Tobacco giants help fund Putin’s war machine with £7bn in taxes
Tobacco companies have paid almost £7bn in taxes to the Kremlin since the invasion of Ukraine, despite vowing to pull out of Russia.
Analysis by The Telegraph of Russian Treasury figures shows that the Kremlin has received 480bn roubles (£6.8bn) from the tobacco industry in the eight months since Putin launched his war.
London-based British American Tobacco, Philip Morris International and Japan Tobacco International hold more than 90pc market share in Russia, meaning the three companies alone have contributed at least £6.3bn.
The figures highlight how the world’s biggest tobacco firms are continuing to fund Putin’s war efforts, despite pledging to cut ties with Russia.
Center-Life, an anti-smoking lobbying group in Ukraine, estimates that 2020 taxes from PMI and JTI would fund 700 Mil Mi-24 helicopters, 1,970 T-72 tanks and 382 Sukhoi Su-25 fighter jets for the Russian army.
Bob Seely, a Conservative MP on the influential Foreign Affairs Committee, said: “It’s clearly completely wrong that these western firms continue to pay significant taxes into Russian coffers, because so much of Russian state expenditure now is to fund the war in Ukraine, which is killing people in large numbers.
“These companies said they would not support the Russian state and they would do the right thing, but they patently haven’t done that.”
The tax contributions to the Kremlin underline the gulf between the tobacco industry’s public proclamations and the reality of their continued trading in Russia.
BAT, which makes Camel and Pall Mall cigarettes, initially refused to cut ties with Russia following the invasion of Ukraine, before reversing its decision amid public pressure. It has not yet left Russia, however, blaming operational complexities.
In March, PMI, which owns the Marlboro brand, discontinued some of its cigarette products in Russia and halted marketing activities in the country, saying it intends to exit the country in an “orderly manner”.
But rival Imperial Brands is the only company so far that has actually sold its Russian operations.
JTI said it would suspend all new investments and marketing, but has made no commitment to leave the country.
Photographs shared with The Telegraph show PMI has started to include the Ukrainian flag on its adverts in the country and asked customers to donate to the armed forces.
Yet the US-based company has been steadily increasing the number of cigarettes it sells in Russia. Last week, PMI announced it had sold almost 14bn cigarettes in the third quarter, up from 10bn in the first three months of the year.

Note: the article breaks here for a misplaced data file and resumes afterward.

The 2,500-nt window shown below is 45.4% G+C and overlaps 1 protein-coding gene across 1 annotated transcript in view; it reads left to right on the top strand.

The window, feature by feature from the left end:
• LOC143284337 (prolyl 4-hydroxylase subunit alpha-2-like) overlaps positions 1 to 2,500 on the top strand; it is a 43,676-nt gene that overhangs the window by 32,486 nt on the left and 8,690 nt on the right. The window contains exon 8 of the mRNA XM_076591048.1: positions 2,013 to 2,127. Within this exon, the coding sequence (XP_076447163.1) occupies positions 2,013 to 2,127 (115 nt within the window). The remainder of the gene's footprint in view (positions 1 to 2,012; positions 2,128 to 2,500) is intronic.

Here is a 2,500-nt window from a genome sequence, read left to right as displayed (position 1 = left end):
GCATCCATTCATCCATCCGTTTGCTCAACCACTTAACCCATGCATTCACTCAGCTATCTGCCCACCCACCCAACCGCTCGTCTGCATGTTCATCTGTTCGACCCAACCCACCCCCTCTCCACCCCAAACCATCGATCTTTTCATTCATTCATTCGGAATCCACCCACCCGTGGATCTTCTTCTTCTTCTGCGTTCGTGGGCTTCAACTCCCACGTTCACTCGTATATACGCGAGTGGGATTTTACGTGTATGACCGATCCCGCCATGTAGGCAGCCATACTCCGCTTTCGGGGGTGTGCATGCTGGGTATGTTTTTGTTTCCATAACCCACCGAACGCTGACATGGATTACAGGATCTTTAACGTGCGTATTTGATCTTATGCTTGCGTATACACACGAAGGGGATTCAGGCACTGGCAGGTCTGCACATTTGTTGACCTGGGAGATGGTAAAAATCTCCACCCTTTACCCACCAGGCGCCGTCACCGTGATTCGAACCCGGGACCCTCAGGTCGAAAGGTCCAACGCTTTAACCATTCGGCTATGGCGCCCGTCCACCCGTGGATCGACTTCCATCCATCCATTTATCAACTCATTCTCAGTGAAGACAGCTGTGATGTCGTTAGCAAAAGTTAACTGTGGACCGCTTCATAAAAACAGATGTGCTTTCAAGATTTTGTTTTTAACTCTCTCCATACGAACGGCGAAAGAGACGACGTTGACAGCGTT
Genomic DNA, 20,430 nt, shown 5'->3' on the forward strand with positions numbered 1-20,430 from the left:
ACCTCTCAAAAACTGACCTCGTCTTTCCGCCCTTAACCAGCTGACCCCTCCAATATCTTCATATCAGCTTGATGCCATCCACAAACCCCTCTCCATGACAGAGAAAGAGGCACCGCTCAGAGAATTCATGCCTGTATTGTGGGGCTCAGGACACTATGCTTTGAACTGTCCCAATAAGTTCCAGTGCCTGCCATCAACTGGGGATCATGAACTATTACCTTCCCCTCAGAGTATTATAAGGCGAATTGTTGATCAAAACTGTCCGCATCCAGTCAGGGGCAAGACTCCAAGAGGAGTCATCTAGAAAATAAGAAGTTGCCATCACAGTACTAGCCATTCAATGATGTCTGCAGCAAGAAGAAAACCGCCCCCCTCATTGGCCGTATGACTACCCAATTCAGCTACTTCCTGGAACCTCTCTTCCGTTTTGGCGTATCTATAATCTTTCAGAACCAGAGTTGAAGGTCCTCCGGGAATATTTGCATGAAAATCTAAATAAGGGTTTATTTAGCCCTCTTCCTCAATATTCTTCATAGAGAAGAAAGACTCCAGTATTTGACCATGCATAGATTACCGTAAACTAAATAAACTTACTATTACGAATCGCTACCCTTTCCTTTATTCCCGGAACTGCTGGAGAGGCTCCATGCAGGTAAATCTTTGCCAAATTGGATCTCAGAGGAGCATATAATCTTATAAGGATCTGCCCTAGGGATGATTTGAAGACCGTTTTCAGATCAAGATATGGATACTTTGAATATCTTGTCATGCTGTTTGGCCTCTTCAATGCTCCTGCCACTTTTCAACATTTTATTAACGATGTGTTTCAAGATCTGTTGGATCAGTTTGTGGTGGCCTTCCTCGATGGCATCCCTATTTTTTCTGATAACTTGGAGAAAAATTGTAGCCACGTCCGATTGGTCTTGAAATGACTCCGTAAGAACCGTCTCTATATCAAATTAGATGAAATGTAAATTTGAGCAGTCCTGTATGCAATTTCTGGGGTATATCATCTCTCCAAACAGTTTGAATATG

In 2020, Putin honoured PMI for donating food to the elderly and providing personal protective equipment for volunteers during the pandemic, with the company touting the “commemorative medal and a letter of thanks” it had received from the Russian leader.
Deborah Arnott, chief executive of Action on Smoking and Health, said: “Most transnational companies trading in Russia have pulled out, recognising their responsibility to do all they can to help end Russia’s devastating war on Ukraine.
“However, it’s hardly surprising Big Tobacco think they can carry on trading no matter what Russia does as this is an industry without a moral compass, whose products killed around 100m people in the twentieth century and are on track to kill a billion in the twenty-first.”
While much of the focus of sanctions has been on Russia’s huge energy exports, taxes from the tobacco industry remain an important source of income for the Kremlin.
In previous years, cigarette bosses have boasted about how much they contribute to the Russian economy – a total of roughly £10bn between them each year.
JTI said its tax payments in 2020 accounted for 1.4pc of Russia’s federal budget revenues, or around 262bn roubles.
Ms Arnott added: “Tobacco manufacturers have a particular responsibility as smoking rates have always been high in Russia and the government collects billions each year in tobacco taxes from the transnational tobacco manufacturers.”
The latest available Russian Treasury figures show tax revenues from the industry stood at 727bn roubles last year. Averaging 60bn roubles per month, this means the Kremlin is likely to have pocketed £6.8bn in the eight months since the invasion of Ukraine.
A spokesman for JTI said: “JTI operates in all its markets in full compliance with national legislation and tax requirements.”
A BAT spokesman said: “The complex process of transferring our Russian business in full compliance with international and local laws is ongoing. Upon completion, BAT will no longer have a presence in Russia.”
Labour MP Alex Cunningham said: “Tobacco firms put profits ahead of everything else so I’m not surprised they are happy to bolster their business by trading with whoever they like, warmongers included. That the Russian economy has benefitted from £6 billion from the industry at a time they’re funding an illegal war against Ukraine beggars belief.
“It is now time for the British Government to intervene and make it clear to tobacco companies that they are expected to follow the lead of responsible companies and stop trading with Russia now.”
PMI was contacted for comment.